Long ago a Reynolds thought that Jesus would probably come in 1843*. He was wrong, but at least I have the satisfaction of knowing that this Biblical reasoning was sounder than the “blood moon” thinking we just experienced. Since I doubt anybody aspires to be the least wrong in the class of all the Wrong Headed People Who Have Ever Lived, what did the Reynolds’ clan learn from the Great Disappointment?
Own being wrong.
To his great credit William Miller, the chap who devised the 1843 chart, finally admitted he was wrong. He looked for mistakes, recalculated, and then admitted he had made a mistake. In this way, Miller was a better man than many of his critics. Lies about the followers of Miller circulate to this day: they wore weird “ascension robes,” they ended up in lunatic asylums, or they sold all their property (in great numbers). What did I learn from reading about the Great Disappointment as a boy?
Being a good person or right on other doctrines doesn’t protect you from gross error.
The best men can be wrong. William Miller was sincere, thoughtful, and wanted to help the church. He brought many people to Jesus and he lived a good life. Yet he made a mistake that was very basic: he set a date for the Second Coming. His critics were annoying and often snobs. He was a decent and humble man.
He was also wrong. I find it so irritiating when a pro-choice libertine in the House is right, but sometimes (on other issues) they are. Sometimes my team is wrong. That is a fact of the world, but it never stops irritating me! Still, better to be on team Truth than my team.
Don’t puff up God’s message.
Don’t twist what God is saying to something more exciting. The American church in the mid-nineteenth century had grown cold to the idea of Jesus’ Second Coming. They believed the doctrine, but they did not preach the truth. Most of all, they had convinced themselves that Jesus was coming someday, but almost surely not today. God spoke to William Miller and told him to preach the Second Coming. He did and great results followed, but he was not satisfied with the message. He thought harder and decided that the Second Coming was not just soon, but in 1843.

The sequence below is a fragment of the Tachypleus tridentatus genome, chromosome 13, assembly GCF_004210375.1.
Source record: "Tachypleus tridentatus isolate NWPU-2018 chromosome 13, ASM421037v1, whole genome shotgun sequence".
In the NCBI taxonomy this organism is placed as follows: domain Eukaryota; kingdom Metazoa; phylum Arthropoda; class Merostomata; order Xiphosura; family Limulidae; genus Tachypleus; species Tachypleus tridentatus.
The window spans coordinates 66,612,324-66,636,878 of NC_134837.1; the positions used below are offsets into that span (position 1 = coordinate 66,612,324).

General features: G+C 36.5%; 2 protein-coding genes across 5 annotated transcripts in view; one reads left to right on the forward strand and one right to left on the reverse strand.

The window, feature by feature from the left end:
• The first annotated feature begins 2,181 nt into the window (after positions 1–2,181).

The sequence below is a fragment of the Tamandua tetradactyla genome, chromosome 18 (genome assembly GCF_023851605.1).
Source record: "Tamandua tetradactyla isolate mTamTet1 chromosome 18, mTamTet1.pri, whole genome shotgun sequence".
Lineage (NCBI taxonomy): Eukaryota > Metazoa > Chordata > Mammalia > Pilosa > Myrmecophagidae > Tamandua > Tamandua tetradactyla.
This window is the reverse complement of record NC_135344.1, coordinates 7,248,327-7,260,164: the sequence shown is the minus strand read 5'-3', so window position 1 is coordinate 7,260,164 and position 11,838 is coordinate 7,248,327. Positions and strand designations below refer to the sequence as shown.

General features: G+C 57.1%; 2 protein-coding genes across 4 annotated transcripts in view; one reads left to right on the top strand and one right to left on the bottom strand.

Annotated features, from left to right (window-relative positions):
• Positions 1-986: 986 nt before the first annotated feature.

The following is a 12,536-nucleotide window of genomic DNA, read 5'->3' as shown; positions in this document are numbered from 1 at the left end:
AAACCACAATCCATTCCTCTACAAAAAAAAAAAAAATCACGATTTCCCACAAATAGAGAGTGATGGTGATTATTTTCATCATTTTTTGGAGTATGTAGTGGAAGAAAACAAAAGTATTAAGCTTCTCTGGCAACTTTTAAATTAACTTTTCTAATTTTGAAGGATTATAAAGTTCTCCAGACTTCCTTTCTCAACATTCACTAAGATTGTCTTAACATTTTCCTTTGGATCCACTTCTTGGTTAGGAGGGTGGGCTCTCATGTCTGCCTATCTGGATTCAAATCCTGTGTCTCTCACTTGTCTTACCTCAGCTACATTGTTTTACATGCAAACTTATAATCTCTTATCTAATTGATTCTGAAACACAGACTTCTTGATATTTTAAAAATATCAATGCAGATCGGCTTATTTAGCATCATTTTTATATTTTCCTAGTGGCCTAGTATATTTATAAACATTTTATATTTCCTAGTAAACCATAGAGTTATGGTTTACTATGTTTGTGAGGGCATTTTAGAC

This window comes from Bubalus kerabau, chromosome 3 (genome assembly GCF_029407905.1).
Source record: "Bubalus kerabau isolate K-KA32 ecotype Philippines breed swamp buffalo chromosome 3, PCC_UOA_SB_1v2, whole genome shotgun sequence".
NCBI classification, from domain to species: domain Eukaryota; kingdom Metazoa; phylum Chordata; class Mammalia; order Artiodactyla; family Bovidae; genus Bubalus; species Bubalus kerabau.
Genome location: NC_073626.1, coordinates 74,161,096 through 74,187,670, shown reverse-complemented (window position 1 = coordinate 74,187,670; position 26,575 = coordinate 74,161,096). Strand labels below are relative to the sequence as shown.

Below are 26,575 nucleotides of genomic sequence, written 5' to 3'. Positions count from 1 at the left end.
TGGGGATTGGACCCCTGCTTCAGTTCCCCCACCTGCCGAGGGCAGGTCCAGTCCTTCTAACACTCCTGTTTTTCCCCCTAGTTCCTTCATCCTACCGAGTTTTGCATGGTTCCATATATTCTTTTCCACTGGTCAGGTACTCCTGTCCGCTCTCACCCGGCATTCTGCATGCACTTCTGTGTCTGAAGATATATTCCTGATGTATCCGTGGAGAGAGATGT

He took a good message and made it exciting . . . but also foolish and wrong.Don’t split from every other groups and form your own exciting movement.
Sometimes you cannot help it. Instead of talking to people with new ideas, the establishment just puts a padlock on your church as they did to another ancestor of mine on a different issue. Padlocks end the dialog.
Stay if you can. I know it is hard. The Reynolds family is always getting kicked out of something. The key is to make sure that we are kicked out for virtue and orthodoxy and not for vice and heresy! Yet . . . this is important to recall: often those who are heretical, and that is not good, have a core message that the church needs. The heretic has taken it too far, but the dead orthodox need to hear what is being said. Together the staid and the crazy might find the truth. Apart one group is so straight it leans and the other is so crooked it can crawl through a barrel of fish hooks without getting scratched.
Of course, bad enough doctrine (denying the Trinity) or bad enough practice (gay marriage) may justify the padlocks. On such settled issues, the church has a right to say: been there, done that, heard the arguments, go form your own church. Even then, there is something to be learned and heard: why are otherwise decent people deceived. We can stop, think about it, and hear what even the wicked have seen.
Learn from the past.
The followers of Miller could have known that date setting turns out badly. Skeptics say (of course) that this is because Jesus is never returning. Christians know it is because Jesus told us that we could not know the date of the end. We also know that Bible “prophecy” while sometimes about the future, often is not. The Word of God to a prophet is what God is saying to His people and it will have multiple fulfillments.
Jesus will return, but He will come as a thief in the night. As a child, this verse comforted me. I figured whenever someone said the End was coming, that was the day it surely was not! There was sense in my child thought . . . Jesus will not be controlled. He will come when He will come and we will not control Him.
When He comes, the Doom will be great . . . so nobody can feel quite confident about it . . . and yet the outcome will be awesome . . . paradise. . . joy. . . party without end.
Maranatha! Come quickly, Lord Jesus!
* In good family news, it turns out that my ancestors were not date setters. They joined the movement emphasizing the second coming after the Great Disappointment. The point of the article still stands. I’ve never been so happy to be wrong… Thanks Dad!